Squirrel Monkey (Genus Saimiri) Taxonomy

A Multidisciplinary Study of the Biology of Species
  • Robert K. Costello
  • C. Dickinson
  • A. L. Rosenberger
  • S. Boinski
  • Frederick S. Szalay
Part of the Advances in Primatology book series (AIPR)


Systematists are more than ever faced with the task of interpreting the biological validity of species from data representing many different biological components. How data, such as molecular, biochemical, chromosomal, behavioral, and morphological, may be interpreted objectively within a consistent paradigm is yet without consensus. Characters have often presided over their interpretation, and it is not unknown for technique to have usurped method. The aim of this study is to assess within a paradigm the contributions of a variety of data toward understanding the species taxonomy of the genus Saimiri. This is done under the explicit premises entailed in Mayr’s biological species concept (BSC; see Mayr, 1942, 1963, 1982), and as expanded by Bock (1986; see also Szalay, this volume). A few remarks are made concerning Paterson’s (1980, 1985) species recognition concept with regard to Saimiri taxonomy.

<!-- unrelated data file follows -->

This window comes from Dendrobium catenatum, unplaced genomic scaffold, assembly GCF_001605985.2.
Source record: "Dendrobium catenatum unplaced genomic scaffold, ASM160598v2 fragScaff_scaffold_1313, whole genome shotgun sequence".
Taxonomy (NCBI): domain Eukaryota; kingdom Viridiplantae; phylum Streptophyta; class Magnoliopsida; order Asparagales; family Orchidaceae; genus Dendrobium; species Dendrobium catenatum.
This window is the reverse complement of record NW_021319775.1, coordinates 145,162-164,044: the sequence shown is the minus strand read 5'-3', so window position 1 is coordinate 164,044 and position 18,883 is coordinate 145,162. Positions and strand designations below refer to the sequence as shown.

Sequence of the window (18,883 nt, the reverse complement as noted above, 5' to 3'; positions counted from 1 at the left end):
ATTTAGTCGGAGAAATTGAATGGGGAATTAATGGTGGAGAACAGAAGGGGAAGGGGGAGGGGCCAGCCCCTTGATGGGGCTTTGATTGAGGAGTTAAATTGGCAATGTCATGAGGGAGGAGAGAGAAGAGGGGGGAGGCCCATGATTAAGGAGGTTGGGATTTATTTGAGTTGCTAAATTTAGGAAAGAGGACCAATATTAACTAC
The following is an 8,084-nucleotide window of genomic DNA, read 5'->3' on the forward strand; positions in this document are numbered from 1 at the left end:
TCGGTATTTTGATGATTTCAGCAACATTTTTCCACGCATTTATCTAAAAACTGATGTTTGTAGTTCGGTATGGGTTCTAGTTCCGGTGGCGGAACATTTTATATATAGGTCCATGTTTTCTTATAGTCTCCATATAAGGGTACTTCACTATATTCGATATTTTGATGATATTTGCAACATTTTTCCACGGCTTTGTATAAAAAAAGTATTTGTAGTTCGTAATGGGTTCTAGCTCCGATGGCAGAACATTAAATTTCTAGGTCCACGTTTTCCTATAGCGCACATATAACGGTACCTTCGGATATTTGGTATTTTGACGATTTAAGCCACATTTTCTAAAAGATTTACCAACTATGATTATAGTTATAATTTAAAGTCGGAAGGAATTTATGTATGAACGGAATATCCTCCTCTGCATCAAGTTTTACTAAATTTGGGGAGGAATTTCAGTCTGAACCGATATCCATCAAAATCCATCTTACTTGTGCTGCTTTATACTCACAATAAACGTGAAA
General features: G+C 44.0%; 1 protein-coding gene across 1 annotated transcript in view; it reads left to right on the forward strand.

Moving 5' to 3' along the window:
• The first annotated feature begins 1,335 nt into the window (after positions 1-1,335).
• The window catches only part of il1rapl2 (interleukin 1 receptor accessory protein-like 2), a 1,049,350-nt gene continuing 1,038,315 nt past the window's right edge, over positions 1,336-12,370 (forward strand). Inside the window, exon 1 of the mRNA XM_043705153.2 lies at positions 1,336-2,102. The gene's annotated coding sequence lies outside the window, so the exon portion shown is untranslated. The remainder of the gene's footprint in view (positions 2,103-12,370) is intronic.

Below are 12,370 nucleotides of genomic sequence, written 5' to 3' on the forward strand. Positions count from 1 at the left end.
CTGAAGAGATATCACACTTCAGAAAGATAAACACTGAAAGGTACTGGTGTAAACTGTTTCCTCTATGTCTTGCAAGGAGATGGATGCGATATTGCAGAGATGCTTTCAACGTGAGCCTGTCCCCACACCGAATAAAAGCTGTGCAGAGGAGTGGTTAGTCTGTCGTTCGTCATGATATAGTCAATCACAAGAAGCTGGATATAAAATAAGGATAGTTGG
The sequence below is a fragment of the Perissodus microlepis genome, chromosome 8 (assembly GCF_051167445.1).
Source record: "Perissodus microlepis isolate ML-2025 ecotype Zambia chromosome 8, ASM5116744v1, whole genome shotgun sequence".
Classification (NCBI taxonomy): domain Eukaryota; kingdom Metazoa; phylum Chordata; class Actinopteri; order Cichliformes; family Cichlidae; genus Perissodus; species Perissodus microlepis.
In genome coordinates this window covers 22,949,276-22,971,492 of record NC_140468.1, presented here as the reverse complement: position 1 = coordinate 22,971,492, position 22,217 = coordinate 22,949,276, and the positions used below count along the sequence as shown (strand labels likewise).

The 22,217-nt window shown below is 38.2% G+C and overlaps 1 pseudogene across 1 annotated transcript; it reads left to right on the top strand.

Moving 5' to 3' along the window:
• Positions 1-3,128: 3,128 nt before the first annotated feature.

Squirrel Monkey Geographic Group Vocal Behavior Species Hypothesis Dental Eruption 
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Copyright information

© Springer Science+Business Media New York 1993

Authors and Affiliations

  • Robert K. Costello
    • 1
  • C. Dickinson
    • 2
  • A. L. Rosenberger
    • 3
  • S. Boinski
    • 4
    • 5
  • Frederick S. Szalay
    • 6
  1. 1.Doctoral Program in AnthropologyThe Graduate Center of the City University of New YorkNew YorkUSA
  2. 2.Department of AnthropologyUniversity of ChicagoChicagoUSA
  3. 3.U.S. National Zoological ParkSmithsonian InstitutionUSA
  4. 4.Laboratory of Comparative EthologyNational Institutes of Health-Animal CenterPoolesvilleUSA
  5. 5.Department of AnthropologyUniversity of FloridaGainesvilleUSA
  6. 6.Department of AnthropologyHunter CollegeNew YorkUSA

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